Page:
Your favourite acts of kindness on screen

For World Kindness Day, we asked you to nominate memorable moments of kindness in films. Here’s a selection of your suggestions.

City Lights (1931)

If you keep your eyes open, you’ll catch small acts of kindness taking place around you. These moments occur quickly, and can seem to flash by in an instant. But it’s like Jimmy Stewart’s character exclaims in Mr. Smith Goes to Washington (1939): “I wouldn’t give you two cents for all your fancy rules if, behind them, they didn’t have a little bit of plain, ordinary, everyday kindness and a little looking out for the other fella too.”

13 November was World Kindness Day, so we asked our followers on Twitter and Facebook to nominate their favourite acts of kindness in film. From Charlie Chaplin’s charitable Tramp to the villagers who stand strong together in Chocolat (2000), here are some of the highlights from your suggestions.

To Kill a Mockingbird (1962)

To Kill a Mockingbird (1962)

Graham Robertson: “Gregory Peck as Atticus Finch defending Tom Robinson – although knowing it is futile – in To Kill a Mockingbird.”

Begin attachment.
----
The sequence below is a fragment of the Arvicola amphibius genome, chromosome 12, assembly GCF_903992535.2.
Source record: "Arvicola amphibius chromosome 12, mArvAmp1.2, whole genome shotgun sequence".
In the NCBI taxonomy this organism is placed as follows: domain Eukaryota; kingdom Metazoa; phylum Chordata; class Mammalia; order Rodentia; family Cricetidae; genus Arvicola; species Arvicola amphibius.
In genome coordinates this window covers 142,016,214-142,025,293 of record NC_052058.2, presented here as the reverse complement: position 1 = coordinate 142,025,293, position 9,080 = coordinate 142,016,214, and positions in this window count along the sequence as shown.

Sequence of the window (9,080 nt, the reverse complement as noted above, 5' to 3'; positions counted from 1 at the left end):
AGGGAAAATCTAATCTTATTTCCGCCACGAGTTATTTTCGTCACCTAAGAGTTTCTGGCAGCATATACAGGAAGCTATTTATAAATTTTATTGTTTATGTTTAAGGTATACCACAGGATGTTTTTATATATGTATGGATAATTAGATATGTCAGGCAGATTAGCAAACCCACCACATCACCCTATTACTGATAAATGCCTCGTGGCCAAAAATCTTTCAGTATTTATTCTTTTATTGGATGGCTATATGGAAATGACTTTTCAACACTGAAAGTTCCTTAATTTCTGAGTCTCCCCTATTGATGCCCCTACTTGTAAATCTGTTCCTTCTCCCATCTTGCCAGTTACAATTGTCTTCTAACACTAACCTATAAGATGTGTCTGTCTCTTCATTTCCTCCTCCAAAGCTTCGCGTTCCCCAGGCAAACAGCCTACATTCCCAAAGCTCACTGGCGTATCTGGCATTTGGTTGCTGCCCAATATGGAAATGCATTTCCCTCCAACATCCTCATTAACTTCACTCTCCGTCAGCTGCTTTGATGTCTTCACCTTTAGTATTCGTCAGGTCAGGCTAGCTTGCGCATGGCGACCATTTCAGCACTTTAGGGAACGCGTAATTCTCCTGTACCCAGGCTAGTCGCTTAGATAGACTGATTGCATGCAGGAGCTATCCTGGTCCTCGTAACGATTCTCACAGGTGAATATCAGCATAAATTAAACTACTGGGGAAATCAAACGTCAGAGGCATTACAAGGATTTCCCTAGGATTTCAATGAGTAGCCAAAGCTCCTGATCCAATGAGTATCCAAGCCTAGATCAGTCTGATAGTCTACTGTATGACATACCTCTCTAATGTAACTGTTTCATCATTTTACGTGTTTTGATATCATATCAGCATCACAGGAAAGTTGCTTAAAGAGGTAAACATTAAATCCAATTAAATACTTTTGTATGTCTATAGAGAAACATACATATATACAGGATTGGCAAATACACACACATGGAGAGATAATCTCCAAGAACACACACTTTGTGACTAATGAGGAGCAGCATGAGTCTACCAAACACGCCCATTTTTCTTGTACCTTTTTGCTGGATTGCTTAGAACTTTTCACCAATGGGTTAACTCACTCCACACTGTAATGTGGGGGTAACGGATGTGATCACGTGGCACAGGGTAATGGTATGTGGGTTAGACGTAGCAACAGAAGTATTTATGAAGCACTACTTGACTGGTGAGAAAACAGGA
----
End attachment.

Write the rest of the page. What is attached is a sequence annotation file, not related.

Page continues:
The Muppet Christmas Carol (1992)

Katy Joyce Naylor: “Beaker giving Scrooge his scarf in The Muppet Christmas Carol.”

Three Colours: Red (1994)

Esraa Vorenus: “Valentine helping the old woman who cannot reach the hole of the container to put the bottle in … unforgettable memory from the Three Colours trilogy.”

It’s a Wonderful Life (1946)

It’s a Wonderful Life (1946)

Marita Blake: “When Clarence from It’s a Wonderful Life leaves George his copy of Tom Sawyer with the inscription ‘Dear George, remember no man is a failure who has friends’ – gets me every time.”

Tokyo Story (1953)

Speeros Jannotis: “Kindness is Setsuko Hara as Noriko Hirayama in Tokyo Story.”

Tokyo Story (1953)

The Shawshank Redemption (1994)

Pippa Harris: “Andy buying a harmonica for Red in Shawshank.”

The Kid (1921)

De Ecnered: “The Little Tramp adopting the kid.”

Chocolat (2000)

Chocolat (2000)

Gabriel Garcia: “The town helping Juliette Binoche in Chocolat.”

City Lights (1931)

Mike Caplan: “Charlie Chaplin’s Little Tramp anonymously paying for a blind flower girl’s operation to restore her sight in City Lights.”

Scrooged (1988)

Martin Laidlaw: “I really hate to say it, but Bill Murray in Scrooged, when he saves the hobo at the end.”

2001: A Space Odyssey (1968)

BFI Player logo

Stream hand-picked cinema

A free trial, then £4.99/month or £49/year.

Get 14 days free